The final monastery visited in Paro was the Tsitu Goemba.  A small Goemba just outside of Paro, it sits above rice paddy fields.  The walls surrounding the Goemba are filled with niches containing prayer wheels.  We circled the Goemba spinning each and every wheel.  It was relatively early in the morning and we had to find the monk to open the sanctuary.  Otherwise this was a quiet Goemba, but there are plans on expanding it over the next few years.

Out trip through Thimphu did not include any temple, or monastery visits.  Those would wait until our return 10 days later.

Workers near Dachu La Chorten

Dachu La

Unfortunately I have no pictures from this monument and the vehicles surrounding it.  The monument is comprised of a group of 108 chortens arranged on a small hillock with a road surround it.  As we would find on our way east, many chortens have roadways circling them so drivers can do their turns (sometimes as many as three).  At Dachu La I saw a truck marked Danger Explosives.  Another sign on the drivers door indicated "absolutely no riders", and leaning out the windows were three small children.  I guess family are not considered riders.  This collection of chortens was created to atone for the deaths during the fight against Assamese rebels who were using Bhutan as a refuge from their war in Assam state in India.  On a hill beside the chortens is a new temple commissioned by the 4th King of Bhutan.  The interior is striking with the modern motif murals on the walls.  A mixture of traditional motifs and modern images.  We noted members of the armed forces of Bhutan working on the plaza surrounding the temple.  Below is a royal guest house.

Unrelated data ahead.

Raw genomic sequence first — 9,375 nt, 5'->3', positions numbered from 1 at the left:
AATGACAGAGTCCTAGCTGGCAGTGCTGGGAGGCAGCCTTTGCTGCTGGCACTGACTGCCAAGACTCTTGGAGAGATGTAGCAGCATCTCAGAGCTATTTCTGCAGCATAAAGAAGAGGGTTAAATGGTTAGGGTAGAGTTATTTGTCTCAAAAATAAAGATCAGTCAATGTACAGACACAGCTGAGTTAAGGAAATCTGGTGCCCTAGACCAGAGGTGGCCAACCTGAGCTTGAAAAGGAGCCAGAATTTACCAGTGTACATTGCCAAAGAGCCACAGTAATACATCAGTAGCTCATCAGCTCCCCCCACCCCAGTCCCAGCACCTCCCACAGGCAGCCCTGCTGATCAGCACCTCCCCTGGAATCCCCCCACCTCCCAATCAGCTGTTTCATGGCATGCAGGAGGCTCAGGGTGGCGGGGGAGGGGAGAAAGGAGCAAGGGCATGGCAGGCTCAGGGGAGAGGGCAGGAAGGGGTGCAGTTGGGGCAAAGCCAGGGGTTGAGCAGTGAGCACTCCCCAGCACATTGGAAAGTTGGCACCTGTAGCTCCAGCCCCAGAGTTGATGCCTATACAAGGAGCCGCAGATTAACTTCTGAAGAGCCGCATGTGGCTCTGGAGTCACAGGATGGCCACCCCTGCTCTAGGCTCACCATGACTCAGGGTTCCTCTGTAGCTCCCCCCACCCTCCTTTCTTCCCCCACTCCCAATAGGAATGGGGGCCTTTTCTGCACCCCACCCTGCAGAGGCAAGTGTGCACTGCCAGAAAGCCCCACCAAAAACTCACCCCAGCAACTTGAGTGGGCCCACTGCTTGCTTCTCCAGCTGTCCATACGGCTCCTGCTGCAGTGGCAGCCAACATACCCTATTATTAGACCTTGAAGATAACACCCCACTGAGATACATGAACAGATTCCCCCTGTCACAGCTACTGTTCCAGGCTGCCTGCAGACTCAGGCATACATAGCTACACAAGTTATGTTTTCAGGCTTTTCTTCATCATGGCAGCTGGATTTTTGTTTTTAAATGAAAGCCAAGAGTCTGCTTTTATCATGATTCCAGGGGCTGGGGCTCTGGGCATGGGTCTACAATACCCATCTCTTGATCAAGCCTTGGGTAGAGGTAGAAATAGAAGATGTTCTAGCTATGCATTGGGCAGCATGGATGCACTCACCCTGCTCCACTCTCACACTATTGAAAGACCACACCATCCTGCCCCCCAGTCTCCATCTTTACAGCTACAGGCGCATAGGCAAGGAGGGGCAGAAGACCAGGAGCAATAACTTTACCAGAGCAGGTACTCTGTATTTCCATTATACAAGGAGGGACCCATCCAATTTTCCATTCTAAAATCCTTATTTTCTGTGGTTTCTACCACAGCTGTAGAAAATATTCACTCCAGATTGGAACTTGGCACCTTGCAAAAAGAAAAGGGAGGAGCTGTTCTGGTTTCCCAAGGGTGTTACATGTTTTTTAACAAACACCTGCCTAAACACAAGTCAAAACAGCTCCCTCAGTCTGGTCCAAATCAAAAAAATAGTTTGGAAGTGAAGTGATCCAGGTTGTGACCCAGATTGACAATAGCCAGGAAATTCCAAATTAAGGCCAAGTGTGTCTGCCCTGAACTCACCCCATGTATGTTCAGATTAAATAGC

Remains of Wangdue Dzong

Wangdue Dzong

About less than a month prior to our arrival in Bhutan, the Wangdue  Dzong burned to the ground.  The fire raged for several days.  Some of the religious items were saved, but overall it is a major cultural disaster for Bhutan.  A further description of the Wangdue Dzong are contained in an earlier blog.

Khewang Lhakhang

The Khewang Lhakhang is found in the middle of the Phobjikha valley.  This 15th century tsechu is small, but interesting.  A monastery accompanies the tsechu with many young monks (elementary school age) present.  One wonders about the level of education these young men receive.  See our blog on the Black-necked Cranes for further information.

Bhumtang Valley

The bhumtang valley is the cultural/religious heartland of Bhutan.  It has many famous monasteries and tsechus.  Many Bhutanese take pilgrimages to the temples here.  Some tsechus are supported by Royalty and others are built by prosperous Bhutanese merchants.

Kurjey Lhakhang